Church: White Bear Lake UMC
District: Twin Cities
Submitted by: Glenn Oliphant
In the backyard of White Bear Lake United Methodist Church sits a beautiful stone-ensconced bread oven. This wood-fired brick oven was inspired by Pastor Bryce Johnson, who has long had a love of working with dough and baking bread.
In 2009, it occurred to Johnson that in Europe in the 1800s and early 1900s, brick ovens were the centerpiece of village life. Once or twice a week, the community oven was fired, and villagers brought their homemade bread dough to the center of the village to bake. As they waited for the bread, they conversed with one another and debated politics. The bread was essential for building strong bodies, and the oven was vital to building a strong community.
Johnson shared his experience of baking dough in these community ovens and expressed his desire to build a bread oven on the church grounds. Funding and volunteers were quickly put into place, and construction was started in July 2010. Within ten weeks, the oven was built and a celebration ensued that involved baking 70 pizzas and serving more than 300 people.
Since then, the oven has brought the White Bear Lake community together on many occasions—and provided an opportunity for local residents to get to know the church. The church now hosts community bread-baking events on the first Saturday of every month. In June of this year, at a White Bear Lake Manitou Days event, more than 900 community members were served pizza from the oven.
The oven has an engraved stone on it that says “Bread of Life.” That’s symbolic of what Christ means to the congregation, which has embraced this ministry and provides many of the volunteers who prepare, bake, and serve at the events that are scheduled throughout the year.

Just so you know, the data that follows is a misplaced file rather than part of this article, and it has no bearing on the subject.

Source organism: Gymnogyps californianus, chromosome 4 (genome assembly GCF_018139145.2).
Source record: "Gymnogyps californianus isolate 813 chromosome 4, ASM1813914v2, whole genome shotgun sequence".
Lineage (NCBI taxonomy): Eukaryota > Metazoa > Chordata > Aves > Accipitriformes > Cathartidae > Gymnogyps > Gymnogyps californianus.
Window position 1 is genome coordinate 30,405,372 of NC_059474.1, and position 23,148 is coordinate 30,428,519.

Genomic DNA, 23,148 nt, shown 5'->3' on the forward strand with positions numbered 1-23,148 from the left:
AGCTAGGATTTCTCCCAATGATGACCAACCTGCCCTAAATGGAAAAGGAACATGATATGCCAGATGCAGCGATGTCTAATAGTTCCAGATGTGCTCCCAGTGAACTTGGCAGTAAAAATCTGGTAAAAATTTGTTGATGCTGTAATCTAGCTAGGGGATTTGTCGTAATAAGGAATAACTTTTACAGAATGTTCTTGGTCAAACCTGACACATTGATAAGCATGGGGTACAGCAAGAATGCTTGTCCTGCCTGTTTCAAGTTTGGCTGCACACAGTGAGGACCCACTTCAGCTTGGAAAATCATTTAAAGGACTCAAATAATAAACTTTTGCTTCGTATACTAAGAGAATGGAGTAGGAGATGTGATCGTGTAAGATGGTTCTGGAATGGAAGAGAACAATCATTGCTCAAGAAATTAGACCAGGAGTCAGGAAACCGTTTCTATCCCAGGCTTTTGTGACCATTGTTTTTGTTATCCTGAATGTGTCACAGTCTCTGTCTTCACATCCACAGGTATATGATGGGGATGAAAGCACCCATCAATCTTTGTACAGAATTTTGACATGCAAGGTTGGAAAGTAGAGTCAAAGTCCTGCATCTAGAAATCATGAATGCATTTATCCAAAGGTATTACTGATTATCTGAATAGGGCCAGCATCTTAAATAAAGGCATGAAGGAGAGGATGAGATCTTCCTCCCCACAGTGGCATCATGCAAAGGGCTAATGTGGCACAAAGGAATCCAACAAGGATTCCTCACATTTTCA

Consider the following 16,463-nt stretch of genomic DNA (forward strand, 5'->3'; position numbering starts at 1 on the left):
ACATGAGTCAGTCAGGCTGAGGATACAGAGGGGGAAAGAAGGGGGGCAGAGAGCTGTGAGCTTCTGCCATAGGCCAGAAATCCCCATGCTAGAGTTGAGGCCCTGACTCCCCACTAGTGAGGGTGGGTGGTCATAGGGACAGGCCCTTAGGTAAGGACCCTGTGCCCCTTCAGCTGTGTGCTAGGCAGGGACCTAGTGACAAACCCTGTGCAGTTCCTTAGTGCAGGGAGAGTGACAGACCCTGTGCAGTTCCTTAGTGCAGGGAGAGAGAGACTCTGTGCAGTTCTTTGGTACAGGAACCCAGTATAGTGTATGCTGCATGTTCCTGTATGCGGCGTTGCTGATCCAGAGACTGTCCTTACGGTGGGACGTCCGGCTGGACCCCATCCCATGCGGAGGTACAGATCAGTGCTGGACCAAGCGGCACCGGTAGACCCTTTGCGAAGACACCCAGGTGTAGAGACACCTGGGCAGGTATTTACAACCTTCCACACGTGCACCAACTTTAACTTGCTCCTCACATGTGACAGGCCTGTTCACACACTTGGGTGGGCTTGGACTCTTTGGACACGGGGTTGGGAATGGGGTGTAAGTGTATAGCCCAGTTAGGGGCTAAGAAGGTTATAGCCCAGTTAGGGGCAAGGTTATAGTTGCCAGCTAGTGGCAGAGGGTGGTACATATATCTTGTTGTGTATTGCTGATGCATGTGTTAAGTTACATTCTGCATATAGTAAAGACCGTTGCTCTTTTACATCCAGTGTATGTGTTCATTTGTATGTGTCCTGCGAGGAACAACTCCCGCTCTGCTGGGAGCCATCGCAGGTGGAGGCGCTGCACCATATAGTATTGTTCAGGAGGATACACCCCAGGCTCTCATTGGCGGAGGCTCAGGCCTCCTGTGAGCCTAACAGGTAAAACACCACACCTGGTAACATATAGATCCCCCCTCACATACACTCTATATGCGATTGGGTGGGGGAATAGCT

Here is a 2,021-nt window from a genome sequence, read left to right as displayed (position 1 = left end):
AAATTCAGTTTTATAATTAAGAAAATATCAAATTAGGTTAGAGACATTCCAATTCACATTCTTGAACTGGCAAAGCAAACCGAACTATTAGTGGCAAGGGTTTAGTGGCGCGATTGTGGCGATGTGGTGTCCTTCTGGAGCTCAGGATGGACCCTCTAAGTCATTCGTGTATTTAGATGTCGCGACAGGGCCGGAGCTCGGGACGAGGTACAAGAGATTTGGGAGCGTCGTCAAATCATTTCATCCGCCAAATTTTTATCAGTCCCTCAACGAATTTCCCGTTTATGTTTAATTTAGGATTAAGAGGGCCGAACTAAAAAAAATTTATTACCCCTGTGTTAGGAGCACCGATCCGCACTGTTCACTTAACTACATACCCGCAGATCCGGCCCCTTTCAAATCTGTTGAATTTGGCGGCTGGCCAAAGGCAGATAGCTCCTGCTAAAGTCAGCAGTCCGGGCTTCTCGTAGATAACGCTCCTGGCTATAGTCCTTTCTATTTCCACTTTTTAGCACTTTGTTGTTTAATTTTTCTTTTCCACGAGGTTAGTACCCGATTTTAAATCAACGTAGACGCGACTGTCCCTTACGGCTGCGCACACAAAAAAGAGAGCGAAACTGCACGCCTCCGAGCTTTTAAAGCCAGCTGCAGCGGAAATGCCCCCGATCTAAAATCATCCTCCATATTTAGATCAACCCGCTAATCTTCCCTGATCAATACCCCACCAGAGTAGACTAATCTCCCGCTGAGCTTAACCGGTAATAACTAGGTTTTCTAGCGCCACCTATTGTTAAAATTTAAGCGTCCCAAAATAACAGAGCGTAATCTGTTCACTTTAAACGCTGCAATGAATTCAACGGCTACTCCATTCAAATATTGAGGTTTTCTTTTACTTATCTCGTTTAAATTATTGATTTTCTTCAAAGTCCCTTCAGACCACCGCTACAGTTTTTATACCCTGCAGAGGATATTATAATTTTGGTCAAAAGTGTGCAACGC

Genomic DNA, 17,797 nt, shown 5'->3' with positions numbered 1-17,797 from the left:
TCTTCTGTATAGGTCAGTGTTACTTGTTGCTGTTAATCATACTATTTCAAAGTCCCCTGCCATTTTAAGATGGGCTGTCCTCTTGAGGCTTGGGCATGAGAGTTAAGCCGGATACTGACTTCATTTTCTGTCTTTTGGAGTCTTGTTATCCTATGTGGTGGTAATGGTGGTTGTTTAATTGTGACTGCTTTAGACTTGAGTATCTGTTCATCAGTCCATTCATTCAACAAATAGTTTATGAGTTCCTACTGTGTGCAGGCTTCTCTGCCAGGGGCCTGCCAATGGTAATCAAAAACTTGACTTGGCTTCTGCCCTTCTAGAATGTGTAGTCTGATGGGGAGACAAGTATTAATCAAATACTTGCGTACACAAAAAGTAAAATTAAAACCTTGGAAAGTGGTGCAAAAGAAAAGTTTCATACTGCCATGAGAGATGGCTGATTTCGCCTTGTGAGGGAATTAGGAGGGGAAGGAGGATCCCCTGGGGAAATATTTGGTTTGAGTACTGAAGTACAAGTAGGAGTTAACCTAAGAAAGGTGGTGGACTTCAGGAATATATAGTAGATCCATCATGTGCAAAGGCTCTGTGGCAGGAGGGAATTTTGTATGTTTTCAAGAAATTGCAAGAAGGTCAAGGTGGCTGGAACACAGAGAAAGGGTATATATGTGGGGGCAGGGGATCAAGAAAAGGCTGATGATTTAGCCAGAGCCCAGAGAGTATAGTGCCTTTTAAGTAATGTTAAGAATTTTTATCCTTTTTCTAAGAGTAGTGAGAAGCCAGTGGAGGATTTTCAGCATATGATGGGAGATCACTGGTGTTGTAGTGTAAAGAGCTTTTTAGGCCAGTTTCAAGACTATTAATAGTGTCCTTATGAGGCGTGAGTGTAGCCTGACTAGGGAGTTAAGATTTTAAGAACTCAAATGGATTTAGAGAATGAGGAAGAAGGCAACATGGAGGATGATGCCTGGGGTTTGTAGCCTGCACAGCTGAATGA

Last year, member Glenn Oliphant was looking for an opportunity to serve his church and some friends suggested working with the bread oven.
“I felt that it was a calling that I had been looking for, and I jumped in with both feet,” Oliphant says. “I felt strongly that we should call our efforts the bread oven ministry as this bread oven will be used to ‘nourish the hungers of life’ in so many ways and allow us to strengthen our church and our community.”
By organizing teams to complete specific tasks involving the oven, the church has seen strong leadership and training skills develop in the people involved. The ministry has provided the opportunity to develop friendships, enjoy fellowship, and have lots of fun. The congregation sees many opportunities to continue to connect with the community in the future.
“There are many hungers,” says Johnson. “Food is just among the most basic. There’s a hunger to connect with people. There’s a hunger to connect to the earth. There is a hunger to connect with the sacred and with God. [The] act of baking bread together can address each of these.”
Learn more about the White Bear Lake United Methodist Church Community Bread Oven.
Minnesota Annual Conference of the United Methodist Church